Chapter 4 is on laws. Particular attention is paid to asylum seekers because their number is high, and also “they are those who are most obviously trapped by the law – trapped between states and generally unable to get out” (p.169). This is where the book gets a little bit repetitive, as previous chapters (especially Chapter 1 and Chapter 2) have drawn the readers’ attention to the legal aspects of trading and employment. Nevertheless, the chapter presents more extended narratives of asylum seekers in particular, which itself deserves some credits.

In the final chapter, Mathews discusses what may happen to Chungking Mansions in future. He concludes that “Chungking Mansions continues to be imagined by many in the developing world of South Asia not as a hellhole of vice or a paragon of exotic otherness, but rather as a beacon of dreams, a place where one might make one’s fortune and never again be poor – dreams that, for a few, come true, but for most remain dreams” (p.196). Chungking Mansions is about 50 years old, and for an East Asian standard, the building is quite old and may be subject to demolition in the near future, despite the fact that the presence of multiple individual owners of flats and shops as well as high building density had defied redevelopment attempts in the past. While the building itself may disappear, Mathews argues that “what Chungking Mansions is today, much more of the world will be tomorrow” (p.218). It will be the kind of this book that we may need more to read, in order to understand how the history of globalisation is not simply the history of large corporates, nation states and highly paid privileged ex-pats of the developed world. It is as much the history of people engaged in the “low-end globalisation” who make up the most of the world connection, whose life we have not had a chance to hear more often. In this regard, Gordon Mathews’ book is highly welcome and recommended.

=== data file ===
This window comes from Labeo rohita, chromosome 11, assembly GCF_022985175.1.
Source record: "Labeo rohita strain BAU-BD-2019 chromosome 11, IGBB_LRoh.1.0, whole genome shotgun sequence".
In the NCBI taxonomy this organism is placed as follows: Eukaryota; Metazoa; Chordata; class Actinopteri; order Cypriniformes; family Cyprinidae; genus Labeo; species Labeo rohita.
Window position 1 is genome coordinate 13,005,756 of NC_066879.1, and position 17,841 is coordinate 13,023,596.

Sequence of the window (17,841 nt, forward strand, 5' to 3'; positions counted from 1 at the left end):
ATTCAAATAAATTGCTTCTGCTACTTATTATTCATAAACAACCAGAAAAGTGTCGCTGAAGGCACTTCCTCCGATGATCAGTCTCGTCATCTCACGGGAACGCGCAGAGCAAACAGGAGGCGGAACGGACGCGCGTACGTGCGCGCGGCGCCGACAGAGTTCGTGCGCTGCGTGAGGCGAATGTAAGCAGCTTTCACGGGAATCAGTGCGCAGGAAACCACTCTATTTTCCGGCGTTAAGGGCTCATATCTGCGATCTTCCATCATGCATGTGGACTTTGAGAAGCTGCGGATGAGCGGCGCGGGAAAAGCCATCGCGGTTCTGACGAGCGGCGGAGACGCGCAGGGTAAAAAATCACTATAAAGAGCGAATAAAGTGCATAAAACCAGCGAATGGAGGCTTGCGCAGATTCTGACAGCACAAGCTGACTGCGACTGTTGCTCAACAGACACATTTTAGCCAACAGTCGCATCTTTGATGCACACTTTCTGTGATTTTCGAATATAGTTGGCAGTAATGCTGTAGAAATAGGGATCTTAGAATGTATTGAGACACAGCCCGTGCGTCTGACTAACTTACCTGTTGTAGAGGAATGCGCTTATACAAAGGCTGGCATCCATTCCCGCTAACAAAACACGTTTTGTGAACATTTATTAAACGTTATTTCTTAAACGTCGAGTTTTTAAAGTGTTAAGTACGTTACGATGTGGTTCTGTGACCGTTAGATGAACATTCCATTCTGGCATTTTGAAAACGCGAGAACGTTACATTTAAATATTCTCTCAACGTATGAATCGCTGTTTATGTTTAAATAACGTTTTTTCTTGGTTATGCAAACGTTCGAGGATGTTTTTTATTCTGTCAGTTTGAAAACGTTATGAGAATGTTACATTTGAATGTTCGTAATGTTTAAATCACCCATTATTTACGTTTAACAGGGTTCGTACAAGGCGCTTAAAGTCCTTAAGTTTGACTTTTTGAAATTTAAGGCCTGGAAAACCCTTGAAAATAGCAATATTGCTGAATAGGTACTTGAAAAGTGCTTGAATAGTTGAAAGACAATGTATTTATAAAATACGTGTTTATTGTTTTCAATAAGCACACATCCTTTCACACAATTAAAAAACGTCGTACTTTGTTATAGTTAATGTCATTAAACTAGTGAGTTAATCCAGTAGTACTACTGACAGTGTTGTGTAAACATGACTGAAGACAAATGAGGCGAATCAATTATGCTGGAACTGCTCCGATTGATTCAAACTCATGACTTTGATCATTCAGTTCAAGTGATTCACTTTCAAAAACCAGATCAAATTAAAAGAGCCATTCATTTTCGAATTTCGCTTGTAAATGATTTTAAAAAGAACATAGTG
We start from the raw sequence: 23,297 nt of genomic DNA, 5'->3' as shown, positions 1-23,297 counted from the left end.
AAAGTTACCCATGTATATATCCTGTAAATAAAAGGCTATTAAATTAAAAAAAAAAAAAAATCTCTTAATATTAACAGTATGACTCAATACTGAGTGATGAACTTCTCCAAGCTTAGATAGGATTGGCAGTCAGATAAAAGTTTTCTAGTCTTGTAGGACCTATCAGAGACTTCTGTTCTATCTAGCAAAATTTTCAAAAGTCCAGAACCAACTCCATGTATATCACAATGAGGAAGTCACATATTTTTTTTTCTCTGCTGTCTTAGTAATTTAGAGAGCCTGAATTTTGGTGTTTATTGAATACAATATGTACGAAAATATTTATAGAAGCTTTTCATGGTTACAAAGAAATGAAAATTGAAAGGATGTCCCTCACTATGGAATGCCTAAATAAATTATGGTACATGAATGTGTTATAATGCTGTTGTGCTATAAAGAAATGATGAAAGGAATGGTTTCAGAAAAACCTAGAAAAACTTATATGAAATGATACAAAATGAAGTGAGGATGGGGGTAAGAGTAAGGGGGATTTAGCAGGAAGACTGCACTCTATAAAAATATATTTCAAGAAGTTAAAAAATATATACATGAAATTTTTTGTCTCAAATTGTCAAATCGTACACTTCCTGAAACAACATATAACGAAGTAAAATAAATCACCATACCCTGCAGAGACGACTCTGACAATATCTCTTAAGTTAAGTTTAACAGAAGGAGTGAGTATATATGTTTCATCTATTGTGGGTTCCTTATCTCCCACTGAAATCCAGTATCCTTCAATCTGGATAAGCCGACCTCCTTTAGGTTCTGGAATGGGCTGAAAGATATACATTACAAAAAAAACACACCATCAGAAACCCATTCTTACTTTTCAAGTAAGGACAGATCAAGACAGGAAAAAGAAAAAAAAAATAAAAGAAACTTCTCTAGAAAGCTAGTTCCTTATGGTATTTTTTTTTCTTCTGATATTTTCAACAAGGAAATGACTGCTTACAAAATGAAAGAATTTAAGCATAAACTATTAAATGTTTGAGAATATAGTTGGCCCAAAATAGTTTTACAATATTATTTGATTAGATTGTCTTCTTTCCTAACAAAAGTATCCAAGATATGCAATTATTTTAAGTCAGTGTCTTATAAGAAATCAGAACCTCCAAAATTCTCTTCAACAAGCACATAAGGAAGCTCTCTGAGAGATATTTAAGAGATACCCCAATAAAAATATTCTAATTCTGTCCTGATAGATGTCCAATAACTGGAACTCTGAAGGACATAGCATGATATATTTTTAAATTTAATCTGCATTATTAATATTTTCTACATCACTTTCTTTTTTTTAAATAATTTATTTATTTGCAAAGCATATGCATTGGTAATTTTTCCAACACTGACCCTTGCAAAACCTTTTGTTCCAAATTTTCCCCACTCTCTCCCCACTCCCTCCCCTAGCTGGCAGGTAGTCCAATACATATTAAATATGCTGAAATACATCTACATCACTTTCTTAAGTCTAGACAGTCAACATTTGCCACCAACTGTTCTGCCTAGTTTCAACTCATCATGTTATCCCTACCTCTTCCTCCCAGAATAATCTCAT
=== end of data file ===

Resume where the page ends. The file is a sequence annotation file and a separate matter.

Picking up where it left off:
Hyun published a piece on his blog about Chungking Mansions after his last visit. It contains some useful links and photos, and a link to a student-produced documentary about Chungking Mansions. Read it here.


Hyun Bang Shin is Lecturer in Urban Geography in the Department of Geography and Environment at the London School of Economics. His main research interests lie in critically analysing political economic dynamics of contemporary urban (re-)development and its socio-spatial implications, with special emphasis on Asian cities. Research topics include urban entrepreneurialismmega-eventsurban conservationpolitics of redevelopmentdisplacement and the right to the city. He has recently completed research on socio-spatial impacts of mega-events with a case study of the 2010 Guangzhou Asian Games, funded by the STICERD/LSE Annual Fund New Researcher Award (2009-2011). He is currently involved in URBACHINA, a four-year (2011-2015) international research collaboration funded by the EU Seventh Framework Programme (FP7), and is one of the key organisers of the Urban Studies Seminar Series (2011-2012), Towards an Emerging Geography of Gentrification in the Global South, funded by the Urban Studies Foundation and the Urban Studies journal. Read more reviews by Hyun.